10 March, 2014

Three years later

Tomorrow at about this time we will remember the big earthquake that hit Japan three years ago. Of course we've not forgotten, but somehow the anniversary seems big. I can't believe it is only three years, it seems longer.

Last week a missionary from the stricken area mentioned that this will be a dark time. If you think about it, that makes sense. About 18,000 people disappeared from there forever. They left behind many more who still mourn their rapid departure.

Empty shelves in one of our local shops in the
aftermath of the earthquake three years ago.
Those of us who experienced the earthquake and the shocking aftermath of that (yes, even those like us who didn't experience any damage or loss of life), find our thoughts easily switch back to those days, weeks, and months. A few weeks ago when transport was disrupted by two big snow storms meant that items were missing off shelves in the shops for a couple of days. Our minds quickly zoomed back to the time after the earthquake when we wondered when we'd next be able to buy toilet paper or yoghurt. A mild form of post-traumantic disorder, I suppose.

What's still shocking is that so many people are still living disrupted lives. Many who moved into temporary housing in the months after the disaster are still living there. The abandoned house-foundations are still bare in most places. Communities that once existed, exist no longer and seem no closer to being rebuilt. The statistics on the mental state of those who survived is almost as horrific as the disaster itself.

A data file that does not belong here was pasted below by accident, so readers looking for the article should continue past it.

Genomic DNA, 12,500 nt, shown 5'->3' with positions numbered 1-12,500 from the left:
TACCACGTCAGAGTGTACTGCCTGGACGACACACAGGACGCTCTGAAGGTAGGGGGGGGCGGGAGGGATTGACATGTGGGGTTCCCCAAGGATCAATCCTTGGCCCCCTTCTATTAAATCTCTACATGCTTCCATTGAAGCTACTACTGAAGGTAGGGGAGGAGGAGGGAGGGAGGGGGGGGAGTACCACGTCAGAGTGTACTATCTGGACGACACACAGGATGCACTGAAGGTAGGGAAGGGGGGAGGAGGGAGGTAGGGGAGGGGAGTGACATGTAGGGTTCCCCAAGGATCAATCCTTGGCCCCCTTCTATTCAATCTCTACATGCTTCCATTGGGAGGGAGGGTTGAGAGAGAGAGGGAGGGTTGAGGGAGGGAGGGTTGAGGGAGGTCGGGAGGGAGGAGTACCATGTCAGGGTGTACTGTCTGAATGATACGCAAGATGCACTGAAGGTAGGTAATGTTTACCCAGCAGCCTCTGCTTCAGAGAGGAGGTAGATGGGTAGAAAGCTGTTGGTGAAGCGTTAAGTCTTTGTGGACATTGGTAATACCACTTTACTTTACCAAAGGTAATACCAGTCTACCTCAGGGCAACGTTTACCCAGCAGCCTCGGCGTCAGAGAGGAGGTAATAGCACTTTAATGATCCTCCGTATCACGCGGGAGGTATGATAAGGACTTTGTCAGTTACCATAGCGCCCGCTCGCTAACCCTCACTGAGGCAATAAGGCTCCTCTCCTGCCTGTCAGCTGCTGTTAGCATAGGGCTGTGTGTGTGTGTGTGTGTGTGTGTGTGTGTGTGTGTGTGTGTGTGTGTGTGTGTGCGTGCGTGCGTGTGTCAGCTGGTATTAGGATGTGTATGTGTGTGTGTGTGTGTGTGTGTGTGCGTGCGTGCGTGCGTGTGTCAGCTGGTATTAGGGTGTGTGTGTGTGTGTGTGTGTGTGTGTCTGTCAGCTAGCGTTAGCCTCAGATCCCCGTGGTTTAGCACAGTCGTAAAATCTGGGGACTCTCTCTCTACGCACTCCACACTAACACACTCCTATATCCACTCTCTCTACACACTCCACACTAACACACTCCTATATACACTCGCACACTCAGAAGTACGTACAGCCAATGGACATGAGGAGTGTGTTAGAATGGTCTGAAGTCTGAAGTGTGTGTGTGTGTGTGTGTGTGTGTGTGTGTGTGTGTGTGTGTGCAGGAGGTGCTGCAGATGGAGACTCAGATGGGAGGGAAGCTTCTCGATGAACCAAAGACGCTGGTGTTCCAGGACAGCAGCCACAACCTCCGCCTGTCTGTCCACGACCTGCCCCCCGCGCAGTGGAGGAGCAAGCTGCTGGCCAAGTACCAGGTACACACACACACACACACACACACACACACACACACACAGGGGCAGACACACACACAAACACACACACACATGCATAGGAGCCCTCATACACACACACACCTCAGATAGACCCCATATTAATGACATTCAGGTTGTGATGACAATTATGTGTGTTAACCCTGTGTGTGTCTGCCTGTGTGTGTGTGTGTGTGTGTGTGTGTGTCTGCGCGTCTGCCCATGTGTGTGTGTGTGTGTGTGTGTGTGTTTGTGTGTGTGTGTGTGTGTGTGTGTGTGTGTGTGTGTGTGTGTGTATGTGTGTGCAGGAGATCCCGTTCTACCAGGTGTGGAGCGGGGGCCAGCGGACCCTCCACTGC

And, of course, the area around the Fukushima nuclear power plant is still abandoned. At the time, the nuclear issue divided the nation, the world even. That issue still divides people from one another, it divides families. For those living in the Fukushima prefecture (state) it is a controversial topic that they tend not to talk about.

So, tomorrow we remember. 
We remember those lost. 
We remember that we live in a fragile country. 
And we remember we're not in control.

In a nation of less than 1% Christians, not many will remember this Bible passage that became precious during those dark days.

Psalm 26:1-3 NIV UK
God is our refuge and strength,
    an ever-present help in trouble.
Therefore we will not fear, though the earth give way
    and the mountains fall into the heart of the sea, 
though its waters roar and foam
    and the mountains quake with their surging.
Though we're not in control, it is possible to know the One who is. How we long for Japanese people to know this!

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